The Goofy Game of Golf Searching for the Answer

Well, the summer has come to an end as we head into the first of  September, and this has been a good summer, at least the second half,  for my golf game. Early to mid June my handicap was at its high of 6.9, and now with the new revision, it is 4.2.  I am not quite ready to go into detail, of how I was able to bring it down almost 3 strokes, but I am going to discuss one new aspect of my game,  at the end of this blog.

Today, I want to discuss one general aspect of the golf swing.  First, you must agree with this one statement.  The golf swing is a very physical demanding athletic process.  All you have to do is watch the swings of Dustin Johnson, Rory McElroy, Ricki Fowler, and Justin Thomas to believe this.  For the average or even a low handicap golfer these swings are really physically impossible to repeat, unless you want to first spend a year at cross fit and then go and try to play golf. One of the main problems with the golf swing, is that you can get into positions of the swing by using your arms and legs, that look pretty good, but are really ineffective when it comes to providing power and accuracy. So what’s a golfer to do?  The solution is to make sure you are making a full hip turn.  What is a full hip turn?  The hips should at least turn 45 degrees on the backswing. That is the minimum.  If you can turn them more fine.  Can you over turn your hips? No, as long as you obey one simple rule.  You must make sure that your weight is on the right side at the top of the swing. As long as you do this, then your hips can turn as much as you can turn them. The more you turn your hips on the backswing  the farther you will hit the ball and your accuracy will improve dramatically.  It is the purest definition of completing your backswing. By turning your hips fully you will put much less stress on your back muscles and get a much fuller shoulder turn in a very natural way.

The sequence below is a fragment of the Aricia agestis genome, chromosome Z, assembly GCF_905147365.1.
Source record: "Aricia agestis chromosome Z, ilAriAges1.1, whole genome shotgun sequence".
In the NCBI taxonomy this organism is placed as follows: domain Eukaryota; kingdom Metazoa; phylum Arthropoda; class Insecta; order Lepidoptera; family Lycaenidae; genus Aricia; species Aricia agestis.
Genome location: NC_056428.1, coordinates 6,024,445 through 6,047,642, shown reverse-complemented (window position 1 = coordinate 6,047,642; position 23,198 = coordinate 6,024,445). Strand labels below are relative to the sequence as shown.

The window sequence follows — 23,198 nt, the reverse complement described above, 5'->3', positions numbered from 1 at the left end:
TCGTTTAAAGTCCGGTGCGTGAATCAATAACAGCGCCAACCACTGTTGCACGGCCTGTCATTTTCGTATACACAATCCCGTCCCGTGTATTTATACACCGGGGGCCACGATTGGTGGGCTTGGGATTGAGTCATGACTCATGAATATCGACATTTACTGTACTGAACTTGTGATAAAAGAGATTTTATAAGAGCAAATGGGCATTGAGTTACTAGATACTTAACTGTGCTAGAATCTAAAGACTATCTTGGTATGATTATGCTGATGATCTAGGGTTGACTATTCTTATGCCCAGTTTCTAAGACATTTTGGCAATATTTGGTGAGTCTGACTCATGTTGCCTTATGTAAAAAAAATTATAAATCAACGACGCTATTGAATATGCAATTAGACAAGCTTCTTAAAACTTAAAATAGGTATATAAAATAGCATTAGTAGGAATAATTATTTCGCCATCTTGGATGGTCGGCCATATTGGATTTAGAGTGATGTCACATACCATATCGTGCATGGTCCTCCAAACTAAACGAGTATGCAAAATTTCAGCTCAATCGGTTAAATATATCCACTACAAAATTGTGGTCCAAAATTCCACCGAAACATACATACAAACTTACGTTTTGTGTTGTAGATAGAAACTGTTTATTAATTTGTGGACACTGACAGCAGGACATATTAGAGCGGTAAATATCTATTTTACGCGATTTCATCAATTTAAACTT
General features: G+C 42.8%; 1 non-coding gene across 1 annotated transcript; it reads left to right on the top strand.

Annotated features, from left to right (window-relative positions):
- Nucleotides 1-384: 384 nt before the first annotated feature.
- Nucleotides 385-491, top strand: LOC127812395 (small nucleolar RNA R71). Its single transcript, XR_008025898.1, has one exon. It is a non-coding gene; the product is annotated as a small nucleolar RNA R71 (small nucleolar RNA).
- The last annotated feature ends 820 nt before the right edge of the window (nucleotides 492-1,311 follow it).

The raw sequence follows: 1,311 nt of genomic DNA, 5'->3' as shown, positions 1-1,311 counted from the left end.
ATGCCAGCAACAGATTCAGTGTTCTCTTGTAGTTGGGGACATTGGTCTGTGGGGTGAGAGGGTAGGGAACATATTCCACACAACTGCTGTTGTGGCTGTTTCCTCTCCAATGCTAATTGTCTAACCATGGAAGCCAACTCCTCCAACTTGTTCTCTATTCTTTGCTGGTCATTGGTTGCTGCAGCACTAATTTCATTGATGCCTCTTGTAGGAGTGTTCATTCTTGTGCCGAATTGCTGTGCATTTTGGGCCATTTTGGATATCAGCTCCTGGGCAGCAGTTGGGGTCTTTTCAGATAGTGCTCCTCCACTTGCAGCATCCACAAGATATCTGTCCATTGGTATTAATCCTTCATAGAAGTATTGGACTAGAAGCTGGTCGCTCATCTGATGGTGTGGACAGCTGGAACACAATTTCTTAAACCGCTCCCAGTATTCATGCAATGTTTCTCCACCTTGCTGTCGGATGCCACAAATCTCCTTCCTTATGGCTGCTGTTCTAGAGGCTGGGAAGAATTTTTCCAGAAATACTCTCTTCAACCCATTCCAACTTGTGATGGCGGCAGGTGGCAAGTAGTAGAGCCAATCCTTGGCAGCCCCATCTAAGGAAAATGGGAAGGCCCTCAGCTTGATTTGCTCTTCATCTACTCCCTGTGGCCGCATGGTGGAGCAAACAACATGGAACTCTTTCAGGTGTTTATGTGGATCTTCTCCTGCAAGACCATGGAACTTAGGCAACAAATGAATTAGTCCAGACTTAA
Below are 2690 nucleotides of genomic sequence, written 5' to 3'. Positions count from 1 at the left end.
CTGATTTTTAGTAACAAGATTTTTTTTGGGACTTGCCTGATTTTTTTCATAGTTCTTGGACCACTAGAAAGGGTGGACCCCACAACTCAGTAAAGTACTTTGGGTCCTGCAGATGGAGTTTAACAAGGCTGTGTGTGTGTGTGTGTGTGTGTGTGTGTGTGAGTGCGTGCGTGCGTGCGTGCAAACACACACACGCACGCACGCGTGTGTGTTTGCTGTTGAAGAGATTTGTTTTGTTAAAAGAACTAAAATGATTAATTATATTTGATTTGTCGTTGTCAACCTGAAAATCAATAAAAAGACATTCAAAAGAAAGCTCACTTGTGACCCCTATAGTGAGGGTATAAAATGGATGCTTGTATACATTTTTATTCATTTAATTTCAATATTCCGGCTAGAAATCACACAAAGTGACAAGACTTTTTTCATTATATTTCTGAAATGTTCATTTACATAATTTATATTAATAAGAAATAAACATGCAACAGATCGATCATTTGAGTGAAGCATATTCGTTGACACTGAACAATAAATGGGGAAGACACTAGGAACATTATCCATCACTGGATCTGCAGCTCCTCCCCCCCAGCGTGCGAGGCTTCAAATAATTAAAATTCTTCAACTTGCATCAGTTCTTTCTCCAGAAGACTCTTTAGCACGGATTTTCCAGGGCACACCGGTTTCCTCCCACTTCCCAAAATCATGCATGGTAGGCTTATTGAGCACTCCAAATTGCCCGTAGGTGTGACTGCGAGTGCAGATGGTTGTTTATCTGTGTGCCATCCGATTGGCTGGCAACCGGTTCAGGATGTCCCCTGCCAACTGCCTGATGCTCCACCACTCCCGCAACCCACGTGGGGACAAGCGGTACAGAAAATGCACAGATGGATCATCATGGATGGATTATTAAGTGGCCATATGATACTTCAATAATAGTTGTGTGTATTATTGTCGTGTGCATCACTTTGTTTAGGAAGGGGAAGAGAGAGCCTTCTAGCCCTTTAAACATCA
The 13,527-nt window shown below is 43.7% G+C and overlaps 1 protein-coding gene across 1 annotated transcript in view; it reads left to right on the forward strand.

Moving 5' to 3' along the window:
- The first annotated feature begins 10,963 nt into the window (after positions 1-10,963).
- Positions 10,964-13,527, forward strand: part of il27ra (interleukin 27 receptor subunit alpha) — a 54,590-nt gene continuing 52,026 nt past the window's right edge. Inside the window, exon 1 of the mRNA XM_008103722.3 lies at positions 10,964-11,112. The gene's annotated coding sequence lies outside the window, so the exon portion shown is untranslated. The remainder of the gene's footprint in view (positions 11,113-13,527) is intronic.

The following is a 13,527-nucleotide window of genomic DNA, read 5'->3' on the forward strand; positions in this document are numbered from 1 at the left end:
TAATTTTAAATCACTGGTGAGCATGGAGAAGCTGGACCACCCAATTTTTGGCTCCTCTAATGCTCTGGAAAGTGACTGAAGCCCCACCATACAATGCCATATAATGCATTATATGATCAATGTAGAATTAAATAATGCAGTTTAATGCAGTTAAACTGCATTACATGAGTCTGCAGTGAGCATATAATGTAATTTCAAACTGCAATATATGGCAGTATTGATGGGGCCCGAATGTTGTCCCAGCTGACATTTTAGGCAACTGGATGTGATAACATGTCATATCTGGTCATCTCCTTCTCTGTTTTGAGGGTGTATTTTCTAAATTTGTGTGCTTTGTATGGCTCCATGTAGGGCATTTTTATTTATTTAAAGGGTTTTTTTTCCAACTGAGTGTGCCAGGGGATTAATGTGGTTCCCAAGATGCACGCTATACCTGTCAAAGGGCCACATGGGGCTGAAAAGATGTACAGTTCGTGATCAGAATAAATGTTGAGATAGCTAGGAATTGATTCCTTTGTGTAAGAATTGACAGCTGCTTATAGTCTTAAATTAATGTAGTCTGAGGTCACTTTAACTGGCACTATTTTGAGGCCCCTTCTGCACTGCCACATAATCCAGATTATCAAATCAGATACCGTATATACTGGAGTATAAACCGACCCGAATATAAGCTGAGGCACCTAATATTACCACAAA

Getting back to my own golf game, a couple of blogs back, I mentioned that I am playing the with no swing thoughts, which is what I am still doing. It has really freed up my swing and has contributed to my scoring improvement. I play now with what I call swing feels.  What’s the difference.  Well according to our language experts, a thought is a mental process, and a feeling is a process of the heart.  Now this may be getting a bit sentimental, as far as golf is concerned, but don’t knock it until you try it.  My playing golf from the heart has made a huge difference.  No more  swing thoughts.  No more low and slow, pause at the top, smooth transition, get wide, shut face or square, and nice and smooth. I’m feelin it man.  Will see what the next month brings.  Happy golfing

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The Goofy Game of Golf Searching for the Answer

It’s been about a month since the last blog and I have been playing at about a 4 to 5 times a week clip.  It looks like the 18 month slump is officially over.  Since the last blog my handicap has dropped from 6.9 to 5.4 and 14 of my last 16 rounds have been below 80, although I did have a run where I shot 4 straight 79’s, but hey, that is breaking 80.  It is a far cry from last year where I went a full 8 weeks without breaking 80. So what has changed.